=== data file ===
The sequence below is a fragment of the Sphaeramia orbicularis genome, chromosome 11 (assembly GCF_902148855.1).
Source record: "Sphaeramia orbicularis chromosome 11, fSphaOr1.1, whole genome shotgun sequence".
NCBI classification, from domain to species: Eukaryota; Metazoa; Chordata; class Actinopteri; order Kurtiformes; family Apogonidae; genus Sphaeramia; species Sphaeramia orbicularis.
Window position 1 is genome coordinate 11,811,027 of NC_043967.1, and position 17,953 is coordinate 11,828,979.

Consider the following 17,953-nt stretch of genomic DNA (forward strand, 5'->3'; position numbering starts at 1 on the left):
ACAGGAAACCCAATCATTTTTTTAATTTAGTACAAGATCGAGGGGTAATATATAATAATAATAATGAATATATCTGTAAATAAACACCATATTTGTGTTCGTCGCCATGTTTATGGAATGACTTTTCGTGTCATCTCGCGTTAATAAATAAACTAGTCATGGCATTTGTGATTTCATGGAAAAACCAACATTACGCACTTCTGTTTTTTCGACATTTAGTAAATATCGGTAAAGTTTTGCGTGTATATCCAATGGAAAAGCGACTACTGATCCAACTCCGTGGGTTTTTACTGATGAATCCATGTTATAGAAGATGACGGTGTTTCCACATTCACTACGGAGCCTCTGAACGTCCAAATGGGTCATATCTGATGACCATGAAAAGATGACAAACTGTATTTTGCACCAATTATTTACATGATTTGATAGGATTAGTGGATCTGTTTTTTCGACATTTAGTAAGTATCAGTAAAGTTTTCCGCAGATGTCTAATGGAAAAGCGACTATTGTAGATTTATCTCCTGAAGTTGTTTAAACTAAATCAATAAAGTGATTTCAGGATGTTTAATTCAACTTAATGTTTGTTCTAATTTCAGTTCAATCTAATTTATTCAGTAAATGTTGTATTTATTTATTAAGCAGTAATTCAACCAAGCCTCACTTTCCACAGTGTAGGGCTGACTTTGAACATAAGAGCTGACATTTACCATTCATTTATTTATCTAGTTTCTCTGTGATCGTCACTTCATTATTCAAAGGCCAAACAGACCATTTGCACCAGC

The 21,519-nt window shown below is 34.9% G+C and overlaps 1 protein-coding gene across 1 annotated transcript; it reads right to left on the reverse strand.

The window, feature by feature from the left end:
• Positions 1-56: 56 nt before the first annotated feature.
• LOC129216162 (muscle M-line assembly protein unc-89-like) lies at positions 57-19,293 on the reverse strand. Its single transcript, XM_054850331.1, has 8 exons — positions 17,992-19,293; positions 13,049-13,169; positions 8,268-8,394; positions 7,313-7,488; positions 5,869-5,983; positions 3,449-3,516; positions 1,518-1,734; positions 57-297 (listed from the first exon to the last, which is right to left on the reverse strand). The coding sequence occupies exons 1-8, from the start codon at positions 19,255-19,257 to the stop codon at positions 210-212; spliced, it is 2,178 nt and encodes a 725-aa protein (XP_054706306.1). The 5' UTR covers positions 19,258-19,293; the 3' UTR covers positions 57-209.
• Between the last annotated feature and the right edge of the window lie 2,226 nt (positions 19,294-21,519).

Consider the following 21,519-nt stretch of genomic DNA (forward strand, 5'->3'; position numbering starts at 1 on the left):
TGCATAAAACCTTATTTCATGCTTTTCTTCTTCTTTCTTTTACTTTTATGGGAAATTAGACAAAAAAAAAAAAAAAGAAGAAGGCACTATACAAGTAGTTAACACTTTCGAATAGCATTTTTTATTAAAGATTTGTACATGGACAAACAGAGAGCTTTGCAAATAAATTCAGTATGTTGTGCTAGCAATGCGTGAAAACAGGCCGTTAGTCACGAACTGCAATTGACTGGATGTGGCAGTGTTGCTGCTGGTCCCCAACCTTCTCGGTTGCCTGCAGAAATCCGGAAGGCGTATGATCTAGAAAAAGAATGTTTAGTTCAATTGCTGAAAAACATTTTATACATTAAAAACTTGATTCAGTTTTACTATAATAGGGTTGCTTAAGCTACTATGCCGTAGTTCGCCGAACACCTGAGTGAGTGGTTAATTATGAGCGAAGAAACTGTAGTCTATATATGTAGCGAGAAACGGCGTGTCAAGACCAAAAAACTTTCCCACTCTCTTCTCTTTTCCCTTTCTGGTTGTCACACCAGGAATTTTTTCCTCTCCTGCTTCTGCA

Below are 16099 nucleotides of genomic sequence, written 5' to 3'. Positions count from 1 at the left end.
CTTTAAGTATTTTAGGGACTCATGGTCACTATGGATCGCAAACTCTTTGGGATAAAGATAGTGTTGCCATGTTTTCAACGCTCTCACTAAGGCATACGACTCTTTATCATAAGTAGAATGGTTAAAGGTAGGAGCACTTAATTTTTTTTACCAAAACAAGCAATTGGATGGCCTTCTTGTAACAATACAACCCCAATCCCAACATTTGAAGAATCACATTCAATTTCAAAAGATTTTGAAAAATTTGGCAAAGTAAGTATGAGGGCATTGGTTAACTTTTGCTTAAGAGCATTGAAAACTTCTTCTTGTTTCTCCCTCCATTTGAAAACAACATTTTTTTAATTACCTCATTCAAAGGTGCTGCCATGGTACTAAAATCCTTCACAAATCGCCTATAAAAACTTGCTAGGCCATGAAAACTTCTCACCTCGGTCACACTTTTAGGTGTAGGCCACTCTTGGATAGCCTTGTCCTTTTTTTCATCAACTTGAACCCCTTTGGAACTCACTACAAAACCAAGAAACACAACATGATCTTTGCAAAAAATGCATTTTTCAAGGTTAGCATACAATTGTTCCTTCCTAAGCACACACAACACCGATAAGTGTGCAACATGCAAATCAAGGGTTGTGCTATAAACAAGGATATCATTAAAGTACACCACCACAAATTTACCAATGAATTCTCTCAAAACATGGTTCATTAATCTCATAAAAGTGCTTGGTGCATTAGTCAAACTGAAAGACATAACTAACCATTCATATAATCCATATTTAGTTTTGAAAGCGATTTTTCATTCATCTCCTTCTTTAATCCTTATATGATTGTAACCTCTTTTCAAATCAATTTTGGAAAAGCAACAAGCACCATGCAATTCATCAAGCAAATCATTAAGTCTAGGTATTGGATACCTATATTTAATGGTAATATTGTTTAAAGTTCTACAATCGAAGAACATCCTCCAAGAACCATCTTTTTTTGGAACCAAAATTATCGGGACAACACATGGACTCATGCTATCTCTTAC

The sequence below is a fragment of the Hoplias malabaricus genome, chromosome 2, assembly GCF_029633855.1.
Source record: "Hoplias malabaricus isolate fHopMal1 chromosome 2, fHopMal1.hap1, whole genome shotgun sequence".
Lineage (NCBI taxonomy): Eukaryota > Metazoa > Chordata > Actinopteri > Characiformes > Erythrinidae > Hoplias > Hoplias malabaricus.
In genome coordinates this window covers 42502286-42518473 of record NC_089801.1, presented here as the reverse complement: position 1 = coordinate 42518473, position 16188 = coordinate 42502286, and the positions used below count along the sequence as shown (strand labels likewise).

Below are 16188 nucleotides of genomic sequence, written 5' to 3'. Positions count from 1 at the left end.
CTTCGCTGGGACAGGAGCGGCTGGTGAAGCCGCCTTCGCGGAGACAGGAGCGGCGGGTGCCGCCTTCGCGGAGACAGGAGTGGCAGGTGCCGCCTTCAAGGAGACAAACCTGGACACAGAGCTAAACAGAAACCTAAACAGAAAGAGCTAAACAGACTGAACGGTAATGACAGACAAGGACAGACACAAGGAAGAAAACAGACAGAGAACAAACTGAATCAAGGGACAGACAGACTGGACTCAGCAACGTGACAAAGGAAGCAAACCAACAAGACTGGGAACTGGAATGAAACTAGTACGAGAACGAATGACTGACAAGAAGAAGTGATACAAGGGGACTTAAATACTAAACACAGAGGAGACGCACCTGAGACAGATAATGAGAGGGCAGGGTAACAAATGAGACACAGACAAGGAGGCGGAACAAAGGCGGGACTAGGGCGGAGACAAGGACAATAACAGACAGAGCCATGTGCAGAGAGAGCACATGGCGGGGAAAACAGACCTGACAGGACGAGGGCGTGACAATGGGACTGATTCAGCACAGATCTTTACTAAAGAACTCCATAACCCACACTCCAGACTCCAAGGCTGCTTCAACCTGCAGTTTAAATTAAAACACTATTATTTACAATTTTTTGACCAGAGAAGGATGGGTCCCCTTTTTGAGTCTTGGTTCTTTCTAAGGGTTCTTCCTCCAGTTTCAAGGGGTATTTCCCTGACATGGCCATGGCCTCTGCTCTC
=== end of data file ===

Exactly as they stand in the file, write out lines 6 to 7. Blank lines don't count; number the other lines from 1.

ACAGGAAACCCAATCATTTTTTTAATTTAGTACAAGATCGAGGGGTAATATATAATAATAATAATGAATATATCTGTAAATAAACACCATATTTGTGTTCGTCGCCATGTTTATGGAATGACTTTTCGTGTCATCTCGCGTTAATAAATAAACTAGTCATGGCATTTGTGATTTCATGGAAAAACCAACATTACGCACTTCTGTTTTTTCGACATTTAGTAAATATCGGTAAAGTTTTGCGTGTATATCCAATGGAAAAGCGACTACTGATCCAACTCCGTGGGTTTTTACTGATGAATCCATGTTATAGAAGATGACGGTGTTTCCACATTCACTACGGAGCCTCTGAACGTCCAAATGGGTCATATCTGATGACCATGAAAAGATGACAAACTGTATTTTGCACCAATTATTTACATGATTTGATAGGATTAGTGGATCTGTTTTTTCGACATTTAGTAAGTATCAGTAAAGTTTTCCGCAGATGTCTAATGGAAAAGCGACTATTGTAGATTTATCTCCTGAAGTTGTTTAAACTAAATCAATAAAGTGATTTCAGGATGTTTAATTCAACTTAATGTTTGTTCTAATTTCAGTTCAATCTAATTTATTCAGTAAATGTTGTATTTATTTATTAAGCAGTAATTCAACCAAGCCTCACTTTCCACAGTGTAGGGCTGACTTTGAACATAAGAGCTGACATTTACCATTCATTTATTTATCTAGTTTCTCTGTGATCGTCACTTCATTATTCAAAGGCCAAACAGACCATTTGCACCAGC

The 21,519-nt window shown below is 34.9% G+C and overlaps 1 protein-coding gene across 1 annotated transcript; it reads right to left on the reverse strand.